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Only when we see Shakespeare in his original historical context can we understand what his plays and poems really mean.

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1. Shakespeare's Shylock Solved 2. Shakespeare's Othello Finally Identified 3. Shakespeare In Love Sequel Solved 4. The Real Romeo and Juliet 5. Shakespeare's Malvolio Solved 6. Shakespeare's Real Petruchio

Monday, October 28, 2013

Folger Shakespeare Library's Romeo and Juliet

Since I had tickets to see Romeo and Juliet live at the Folger Shakespeare Theatre in Washington, D.C. for this weekend, I decided to go see the new Romeo and Juliet film on Saturday -- and make it a Romeo and Juliet weekend!
I’ll write about the film tomorrow, but first let me tell you about the play.
It was great!

If you are able to go see it, you really should. It’s entirely worth your time.
It is playing through 1 December and you can get tickets and information here:
I am not a professional theatre critic, but I do want share some of my thoughts with you.
I love going to the Folger because the theatre is not very large and it is designed after the theatres of Shakespeare’s time. The actors almost always run through the length of the theatre itself and it makes the experience very immersive, which I love.

Interior of the Folger Theatre

The show, directed by Aaron Posner, is definitely going for a younger audience. The actors, the music, the tone of the play is edgier than usual.
As much as I prefer a more classical approach to Shakespeare, I don’t think this choice harmed the production. It is just a matter of taste.
I had just seen the new film version of the play, which was unapologetically classical in its approach and perhaps too much so. I can’t say it was boring, but it could have used more energy. And the film didn’t really get the comedy in the play correct.
This production really goes for as much comedy as possible. 
I love the gag with the frozen yogurt. Hilarious!
All too often the play is performed as if the comedy isn’t even there. I am convinced that Shakespeare wrote as much humor as possible in order to keep his audience entertained, and in order to make the tragedy more effective. This production gets the humor written in the play.
So, if you like like Romeo and Juliet on the edgier and funnier side, then this is the perfect version of the play for you.
Not far away from me in the theatre, there was a young boy, probably around 12, who was laughing all the way through.
During the intermission, I overheard him say “I know this is supposed to be a tragedy, but there’s a lot of funny stuff in it!”
That kid got it. Shakespeare, wherever he is, is smiling.
And the teacher who taught him that it’s just a tragedy needs to see this production at the Folger.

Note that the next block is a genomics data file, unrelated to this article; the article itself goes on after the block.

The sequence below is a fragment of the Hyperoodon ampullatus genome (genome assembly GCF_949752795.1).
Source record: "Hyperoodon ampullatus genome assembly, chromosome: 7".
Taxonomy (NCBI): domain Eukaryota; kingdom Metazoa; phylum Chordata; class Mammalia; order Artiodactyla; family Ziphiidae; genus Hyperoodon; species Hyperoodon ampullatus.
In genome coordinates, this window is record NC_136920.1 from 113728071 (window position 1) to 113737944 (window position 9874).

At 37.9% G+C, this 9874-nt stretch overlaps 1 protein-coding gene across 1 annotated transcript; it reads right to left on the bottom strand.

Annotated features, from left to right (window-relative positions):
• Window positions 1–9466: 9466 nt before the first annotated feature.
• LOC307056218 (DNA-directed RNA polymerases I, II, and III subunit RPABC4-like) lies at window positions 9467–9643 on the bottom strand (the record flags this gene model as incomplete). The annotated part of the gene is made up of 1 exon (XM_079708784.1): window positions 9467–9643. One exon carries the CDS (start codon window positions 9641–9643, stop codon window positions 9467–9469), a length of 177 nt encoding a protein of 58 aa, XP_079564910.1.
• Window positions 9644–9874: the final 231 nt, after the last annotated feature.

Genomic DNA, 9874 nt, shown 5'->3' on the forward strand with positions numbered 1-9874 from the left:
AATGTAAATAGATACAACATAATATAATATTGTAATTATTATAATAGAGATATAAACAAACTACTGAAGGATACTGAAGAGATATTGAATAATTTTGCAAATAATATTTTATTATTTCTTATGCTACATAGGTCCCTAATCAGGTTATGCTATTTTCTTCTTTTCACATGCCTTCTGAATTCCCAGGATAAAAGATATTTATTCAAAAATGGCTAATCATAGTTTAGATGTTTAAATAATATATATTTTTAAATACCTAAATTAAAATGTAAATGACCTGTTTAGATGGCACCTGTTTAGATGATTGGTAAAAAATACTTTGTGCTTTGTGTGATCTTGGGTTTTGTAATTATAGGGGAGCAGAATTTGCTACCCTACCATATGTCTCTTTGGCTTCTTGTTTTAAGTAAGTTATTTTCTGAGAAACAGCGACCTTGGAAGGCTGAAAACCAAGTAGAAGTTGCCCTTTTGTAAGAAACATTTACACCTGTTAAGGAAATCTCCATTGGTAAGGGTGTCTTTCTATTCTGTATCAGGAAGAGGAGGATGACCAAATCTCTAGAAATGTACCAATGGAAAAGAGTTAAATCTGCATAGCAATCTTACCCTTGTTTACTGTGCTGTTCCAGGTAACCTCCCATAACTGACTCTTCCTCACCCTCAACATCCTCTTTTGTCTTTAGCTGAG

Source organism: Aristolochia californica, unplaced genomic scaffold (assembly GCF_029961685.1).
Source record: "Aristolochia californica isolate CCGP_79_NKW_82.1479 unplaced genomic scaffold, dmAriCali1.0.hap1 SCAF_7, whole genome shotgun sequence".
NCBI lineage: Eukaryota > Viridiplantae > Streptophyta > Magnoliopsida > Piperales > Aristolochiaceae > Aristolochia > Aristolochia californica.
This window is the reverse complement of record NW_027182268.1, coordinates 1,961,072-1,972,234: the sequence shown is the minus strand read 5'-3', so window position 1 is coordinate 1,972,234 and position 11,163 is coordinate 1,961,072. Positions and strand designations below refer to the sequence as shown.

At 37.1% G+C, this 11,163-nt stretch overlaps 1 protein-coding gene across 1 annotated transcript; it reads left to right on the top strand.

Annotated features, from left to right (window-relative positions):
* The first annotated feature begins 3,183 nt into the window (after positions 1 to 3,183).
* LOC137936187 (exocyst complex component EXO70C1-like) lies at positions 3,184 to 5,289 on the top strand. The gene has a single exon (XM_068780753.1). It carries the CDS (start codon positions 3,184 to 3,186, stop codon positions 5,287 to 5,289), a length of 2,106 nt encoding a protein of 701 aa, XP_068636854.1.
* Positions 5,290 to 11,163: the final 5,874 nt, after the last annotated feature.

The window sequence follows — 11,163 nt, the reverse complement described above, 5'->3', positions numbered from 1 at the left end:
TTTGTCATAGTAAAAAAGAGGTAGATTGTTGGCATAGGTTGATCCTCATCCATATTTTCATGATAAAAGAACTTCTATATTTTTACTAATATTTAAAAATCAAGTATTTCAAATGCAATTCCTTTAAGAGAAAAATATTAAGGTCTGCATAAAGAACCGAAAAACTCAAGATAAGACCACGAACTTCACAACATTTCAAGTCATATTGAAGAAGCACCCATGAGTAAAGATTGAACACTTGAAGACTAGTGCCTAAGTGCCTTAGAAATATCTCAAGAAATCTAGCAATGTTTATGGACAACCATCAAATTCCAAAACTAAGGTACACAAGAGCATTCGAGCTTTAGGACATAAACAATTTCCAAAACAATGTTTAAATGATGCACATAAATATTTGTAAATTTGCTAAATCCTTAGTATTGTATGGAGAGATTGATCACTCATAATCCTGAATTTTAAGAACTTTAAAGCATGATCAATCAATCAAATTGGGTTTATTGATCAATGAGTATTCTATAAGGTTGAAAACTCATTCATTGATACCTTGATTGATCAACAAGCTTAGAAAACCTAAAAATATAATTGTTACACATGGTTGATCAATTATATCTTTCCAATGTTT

The cast was excellent and full of energy.
Erin Weaver was fantastic as Juliet. She was funny, smart and very feisty -- in a good way. She has a natural command of the language and the part, and I think she really connects with the audience.
Also, I have rarely seen a stage actress (or film actress for that matter) who can convincingly cry as well as she can. As good as she was during the lighter moments, she just nailed it later during the more dramatic scenes. 
Erin Weaver

Michael Goldsmith was very good as Romeo. He certainly looks the part -- tall and handsome. He is not quite the Romeo I was expecting, but he is full of youthful energy and the chemistry is very good between him and his Juliet.
The balcony scene was especially quite good between them. I like the fact that it’s not just Romeo who climbs towards his lover. That was unusual, and fun to watch.

Erin Weaver and Michael Goldsmith

The rest of the cast is great. It’s hard to write about each and every one of them. They are all so good, and they obviously love this play.
But I do want to mention Sherri Edelen as the Nurse. I love the Nurse character, as many people do. Every actress I have seen perform it does it slightly a different way.
But Ms. Edelen does even more than I expected. I can’t quite put my finger on it, but I think it has to do with the fact that we, in the audience, must really believe that she loves Juliet with all her heart. 
Ms. Edelen is completely convincing in her love for Juliet.
I also want to mention Brian Dykstra as Juliet’s father. I think it is a thankless role, since he has to be such a terrible father. 
While I have never seen an actor perform this role and disappoint, Mr. Dykstra is spectacular. 
He takes the role to a whole different level. When he mimics his crying and “puling” daughter, it is  horrible in precisely the right way.
The play’s music was quite good, and especially effective later in the play.
I hope you go see this production. It will open your eyes to a different Shakespeare than you may have previously known!

P.S. Please come back tomorrow for my review of the film version.

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